Monday, November 20, 2006

Trace of a Ruckus

Table and Chairs

Here’s Randolph Bourne’s character Miro (in the essay, “The History of a Literary Radical”), how he senses himself “standing at the end of an era” (just prior to World War I):
He and his friend had lived down both their old orthodoxies of the classics and their new orthodoxies of propaganda. Gone were the priggishness and self-consciousness which had marked their teachers. The new culture would be more personal than the old, but it would not be held as a personal property. It would be democratic in the sense that it would represent each person’s honest spontaneous taste. The old attitude was only speciously democratic. The assumption was that if you pressed your material long enough and winningly enough upon your culturable public, they would acquire it. But the material was sometimes handed down, not grown in the garden of their own appreciations. Under these conditions the critic and appreciator became a mere impersonal register of orthodox opinion. The cultivated person, in confronting his judgments to what was authoritatively taught him, was really a member of the herd—a cultivated herd, it is true, but still a herd. It was the mass that spoke through the critic and not his own discrimination. The authoritative judgments might, of course, have come—probably had come—to the herd through discerning critics, but . . . judgment in the schools had petrified. One believed not because one felt the original discernment, but because one was impressed by the weight and reputability of opinion.
Is it that one is always “standing at the end of an era,” or is it that, a critical task—or series of tasks—completed, one senses a notable durcissement, a hardening, a limiting of the critical horizon, hunker’d down behind one’s own just constructed bunker (just as one sees, always, an open work kept viable and vital only by continuing, the final word cements it shut, kaput, finito)? Long question, and perennial, recurring, Jefferson’s need for a revolution every twenty-five years. Reminded of Barthes in Roland Barthes: “a Doxa (a popular opinion) is posited, intolerable; to free myself of it, I postulate a paradox; then this paradox turns bad, becomes a new concretion, itself becomes a new Doxa, and I must seek further for a new paradox . . .” Is it just here, now, in the post-language era (or post-post-language mayhem of terminal irony’s gilt Plimsoll line, the shoddy-built flarf-factory foundering “as” “well” “it” “must”), or is it its own terminal “position”—that howling need to change positions, indefatigably? Long question.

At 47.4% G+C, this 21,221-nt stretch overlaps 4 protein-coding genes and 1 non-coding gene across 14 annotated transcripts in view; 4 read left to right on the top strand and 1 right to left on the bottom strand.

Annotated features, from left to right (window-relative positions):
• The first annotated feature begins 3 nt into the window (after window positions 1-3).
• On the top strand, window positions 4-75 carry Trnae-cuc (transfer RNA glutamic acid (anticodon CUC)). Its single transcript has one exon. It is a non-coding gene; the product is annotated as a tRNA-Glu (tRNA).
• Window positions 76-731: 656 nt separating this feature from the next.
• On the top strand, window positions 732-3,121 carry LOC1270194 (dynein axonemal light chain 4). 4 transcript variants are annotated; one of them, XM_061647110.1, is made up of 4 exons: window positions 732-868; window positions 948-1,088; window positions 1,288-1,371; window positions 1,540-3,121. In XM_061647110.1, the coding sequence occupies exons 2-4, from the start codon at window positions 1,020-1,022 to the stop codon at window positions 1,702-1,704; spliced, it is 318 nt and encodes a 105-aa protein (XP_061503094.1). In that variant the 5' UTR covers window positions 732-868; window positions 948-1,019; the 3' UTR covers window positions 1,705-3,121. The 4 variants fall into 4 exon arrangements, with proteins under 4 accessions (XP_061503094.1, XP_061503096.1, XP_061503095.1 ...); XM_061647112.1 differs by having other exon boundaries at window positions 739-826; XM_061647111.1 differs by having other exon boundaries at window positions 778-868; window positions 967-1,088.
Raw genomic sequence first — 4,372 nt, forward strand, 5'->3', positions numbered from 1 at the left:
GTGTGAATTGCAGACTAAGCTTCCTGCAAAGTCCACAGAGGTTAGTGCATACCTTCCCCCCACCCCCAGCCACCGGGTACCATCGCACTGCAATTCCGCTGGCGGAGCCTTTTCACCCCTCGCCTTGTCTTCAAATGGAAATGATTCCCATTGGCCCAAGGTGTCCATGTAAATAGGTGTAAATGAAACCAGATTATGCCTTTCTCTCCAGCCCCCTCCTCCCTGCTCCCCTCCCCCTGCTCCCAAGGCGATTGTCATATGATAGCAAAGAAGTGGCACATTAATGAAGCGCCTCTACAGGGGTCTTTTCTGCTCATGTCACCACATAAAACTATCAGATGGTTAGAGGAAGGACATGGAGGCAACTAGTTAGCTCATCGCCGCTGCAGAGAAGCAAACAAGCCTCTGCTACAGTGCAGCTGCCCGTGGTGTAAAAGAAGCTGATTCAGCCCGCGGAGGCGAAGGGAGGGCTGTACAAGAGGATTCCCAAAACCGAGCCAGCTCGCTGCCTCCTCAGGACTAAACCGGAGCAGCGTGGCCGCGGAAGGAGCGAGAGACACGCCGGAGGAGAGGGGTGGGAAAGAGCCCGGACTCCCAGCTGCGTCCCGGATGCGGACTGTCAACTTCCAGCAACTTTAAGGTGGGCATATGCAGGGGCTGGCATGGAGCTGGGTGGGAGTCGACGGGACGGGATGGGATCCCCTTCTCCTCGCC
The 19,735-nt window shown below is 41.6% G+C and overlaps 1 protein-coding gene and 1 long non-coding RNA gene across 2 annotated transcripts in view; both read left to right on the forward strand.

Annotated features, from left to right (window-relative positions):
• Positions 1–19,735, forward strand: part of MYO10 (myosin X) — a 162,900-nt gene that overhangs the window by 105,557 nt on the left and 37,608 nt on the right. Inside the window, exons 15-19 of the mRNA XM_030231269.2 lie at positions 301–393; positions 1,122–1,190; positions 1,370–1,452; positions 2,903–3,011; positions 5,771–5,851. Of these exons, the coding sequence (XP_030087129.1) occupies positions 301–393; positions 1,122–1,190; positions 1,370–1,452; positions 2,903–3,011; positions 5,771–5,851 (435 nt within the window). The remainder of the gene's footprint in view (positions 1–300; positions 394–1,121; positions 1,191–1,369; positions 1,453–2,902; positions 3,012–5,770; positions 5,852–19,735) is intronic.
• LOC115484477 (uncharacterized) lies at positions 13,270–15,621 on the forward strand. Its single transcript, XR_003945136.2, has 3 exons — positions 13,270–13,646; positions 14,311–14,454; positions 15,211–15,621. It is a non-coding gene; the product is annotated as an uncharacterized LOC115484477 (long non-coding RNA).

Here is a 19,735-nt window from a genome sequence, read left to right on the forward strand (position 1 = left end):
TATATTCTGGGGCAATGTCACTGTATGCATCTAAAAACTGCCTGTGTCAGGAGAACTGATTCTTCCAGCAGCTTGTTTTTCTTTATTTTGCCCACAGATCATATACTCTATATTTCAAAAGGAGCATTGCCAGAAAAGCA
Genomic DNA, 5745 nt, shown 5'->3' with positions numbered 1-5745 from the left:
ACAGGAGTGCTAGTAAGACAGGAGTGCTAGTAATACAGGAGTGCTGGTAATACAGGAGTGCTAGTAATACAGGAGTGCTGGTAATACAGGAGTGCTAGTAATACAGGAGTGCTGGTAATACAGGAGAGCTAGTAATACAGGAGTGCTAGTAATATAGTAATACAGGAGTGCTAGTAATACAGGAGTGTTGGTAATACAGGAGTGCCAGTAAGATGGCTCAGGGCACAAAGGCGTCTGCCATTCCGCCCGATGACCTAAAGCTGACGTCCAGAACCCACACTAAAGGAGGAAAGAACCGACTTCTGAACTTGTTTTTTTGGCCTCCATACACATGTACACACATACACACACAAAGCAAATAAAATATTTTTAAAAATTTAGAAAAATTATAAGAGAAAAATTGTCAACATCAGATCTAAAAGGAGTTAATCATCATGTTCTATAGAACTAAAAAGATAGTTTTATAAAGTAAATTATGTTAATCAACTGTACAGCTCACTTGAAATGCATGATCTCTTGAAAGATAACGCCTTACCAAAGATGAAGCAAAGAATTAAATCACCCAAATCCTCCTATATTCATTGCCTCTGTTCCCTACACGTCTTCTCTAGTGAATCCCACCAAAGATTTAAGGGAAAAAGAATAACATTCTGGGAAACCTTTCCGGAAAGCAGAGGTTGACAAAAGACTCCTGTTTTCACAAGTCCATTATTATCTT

I prick’d up my ears at Van Wyck Brooks’s 1919 introduction, wherein he talks about Bourne’s late sense (he died of influenza in 1918) “of the precariousness of free thought and free speech in this country; if they were cut off, he foresaw, the whole enterprise, both of the social revolution and of the new American culture, would perish of inanition.” Lethargy, yes, though I like to think, silly, insipid, the inane, the horse’s ass, the donkey’s ass. Which some days seems just about where we find ourselves. Caught in a place where whatever is most inane gobbles up our few moments of attention—stuff to look at, undoingly. Stuff writ, smirkingly. Bourne: “Even accepting that one dropped eight of the best hours of one’ every day into a black and bottomless pit in exchange for the privilege of remaining alive, such a life was almost worse than none.” Or (he’s talking about the Londoner’s predilection for a “running fire of ideational badinage”—Bourne’s a brilliantly pithy writer), we spend ourselves talking with “a sort of exuberant irrelevance, a vivacity of interest about matters . . . quite alien to the personal and social issues of life.”

Curious to note Bourne’s reference to “the stream of consciousness, what individuals and also what groups are thinking and feeling” attributing it to the “Latin” (meaning French here) sensibility, as opposed to the “objective active” thinking patterns of the English (elsewhere he describes it as a place “where one lived shut in with ideas and attitudes that, like the proverbial ostrich, annihilated the rest of the world”). Which led me to ferret out early usages of the phrase in the OED. I should’ve known, after an 1855 Alexander Bain remark (in The Senses and the Intellect), it is William James, in The Principles of Psychology, in 1890 who grabs the baton: “Consciousness . . . does not appear to itself chopped up in bits . . . A ‘river’ or a ‘stream’ are the metaphors by which it is most naturally described. In talking of it hereafter, let us call it the stream of thought, of consciousness, or of subjective life.” First literary use of the phrase, apparently in a May Sinclair piece in The Little Review regarding Dorothy Richardson’s Pilgrimage (“In identifying herself with this life which is Miriam’s stream of consciousness Miss Richardson produces her effect of . . . getting closer to reality than any of our novelists.”) Tant pis. Reminding me though: there is a new biography of James out. By Robert Richardson (author of the 1995 Emerson: The Mind on Fire), it’s titled William James: In the Maelstrom of American Modernism.

Scribbled out against a sliver of paper whilst zupping my Cheerios today:

Theory’s tight-
Fitting costume:

What is
Shuck’d off

By practice’s
Antic demands.

Yesteryear’s theory:
The panties

Hanging off
The chandelier.

Roland Barthes

William James in Brazil, 1865